Wednesday, August 22, 2012

Blasphemy Law and Its Abuse in Pakistan

Arshi Saleem Hashmi
 By Arshi Saleem Hashmi

 Human rights organizations have urged Pakistan to reform its blasphemy laws and protect a young Christian girl who was arrested for allegedly burning pages from the Holy Quran.

10 year old Rimsha, who is reported to have Down’s syndrome, was taken into custody in a suburb of Islamabad last Thursday after angry Muslims protesters demanded she be punished. 

Pakistan’s strict anti-blasphemy law has rendered desecrating the Holy Quran illegal and potentially punishable by death.


Arshi Saleem Hashmi, SAVE’s Chapter Leader in Pakistan, comments on this recent case:

Respect for our holy book and beloved Prophet Muhammad (peace be upon him) and all the Prophets before him does not need endorsement through violent extremism. On the contrary, love for our Prophet must be expressed by love for all human beings and all living things.

This is sadly not the case in today’s Pakistan. To appease the growing religious political groups during the 1980s, Gen. Zia-ul-Haq issued an ordinance according to which any person accused of doing or saying any derogatory thing against the Prophet (PBUH) and the holy book would be punished. Now who in his or her senses would do anything to disrespect the holy book or the Prophet, no Muslim and certainly no non-Muslim in a country where Muslims are not only the majority but religious conservatives are very much empowered and politically protected!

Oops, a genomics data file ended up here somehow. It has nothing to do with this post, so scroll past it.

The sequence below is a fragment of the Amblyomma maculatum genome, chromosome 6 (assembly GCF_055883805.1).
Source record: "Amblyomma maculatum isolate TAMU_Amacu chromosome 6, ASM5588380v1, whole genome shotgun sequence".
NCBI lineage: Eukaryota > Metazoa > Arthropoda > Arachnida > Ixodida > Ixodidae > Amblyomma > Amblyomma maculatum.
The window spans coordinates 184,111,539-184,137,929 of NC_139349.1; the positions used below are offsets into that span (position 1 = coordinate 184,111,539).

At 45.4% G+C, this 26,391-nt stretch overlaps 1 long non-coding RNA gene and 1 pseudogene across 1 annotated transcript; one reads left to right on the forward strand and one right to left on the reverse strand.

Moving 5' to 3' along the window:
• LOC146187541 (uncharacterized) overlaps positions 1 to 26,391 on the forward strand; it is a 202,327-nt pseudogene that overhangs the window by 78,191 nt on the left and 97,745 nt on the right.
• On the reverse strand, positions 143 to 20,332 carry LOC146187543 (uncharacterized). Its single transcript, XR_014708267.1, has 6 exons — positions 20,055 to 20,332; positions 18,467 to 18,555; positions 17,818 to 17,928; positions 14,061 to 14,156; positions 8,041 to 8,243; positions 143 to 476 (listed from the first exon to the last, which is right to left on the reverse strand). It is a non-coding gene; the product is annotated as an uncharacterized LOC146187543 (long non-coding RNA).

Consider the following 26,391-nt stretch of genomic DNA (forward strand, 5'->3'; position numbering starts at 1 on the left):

Still, we have few exploiters of our peaceful religion who think that they are the real guardians of our faith. In this case, a local cleric from the mosque found a good opportunity to “justify” his position as a religious leader and tried to exploit the people by saying that if they didn’t oppose the Christian girl who was accused of burning the holy Quran, their prayers would be wasted.

Using God’s name to harm God’s creatures has become these so-called religious leaders’ business, and unfortunately, they find supporters who blindly follow the half-baked truth preached by Mullahs who are not even properly educated on Islam.

More than anything it is the state that is supposed to take action instead of tolerating such irrational behavior. Sadly, the Christians in Islamabad’s slums are mainly sweepers and house maids. The girl accused of blasphemy was most probably sorting out the trash and might have found the burned pages which are a common scene in local “Muslim” localities where people disregard loose pages or very old copies of the holy book.

In this particular case, the accused was holding a “Noorani Qaida” which is a basic copy of the easy introductory book for children to learn the Arabic words and their pronunciation. Usually, even Muslim children read the book and sell it to dealers or paper collectors from different areas when they are finished reading it. But of course, all this is ignored when it happens in Muslim localities.

Respect can only be achieved through tolerance; it cannot be forced through punishment and most importantly, it must not be selective against vulnerable minorities. The present blasphemy law has become an instrument in the hands of extremist groups and religious orthodox leaders to settle scores with others. Respect for our holy book and the Prophet (PBUH) is indeed in our heart and that should continue to be there, but a review of man-made laws that do not respect basic human rights is the need of the hour.

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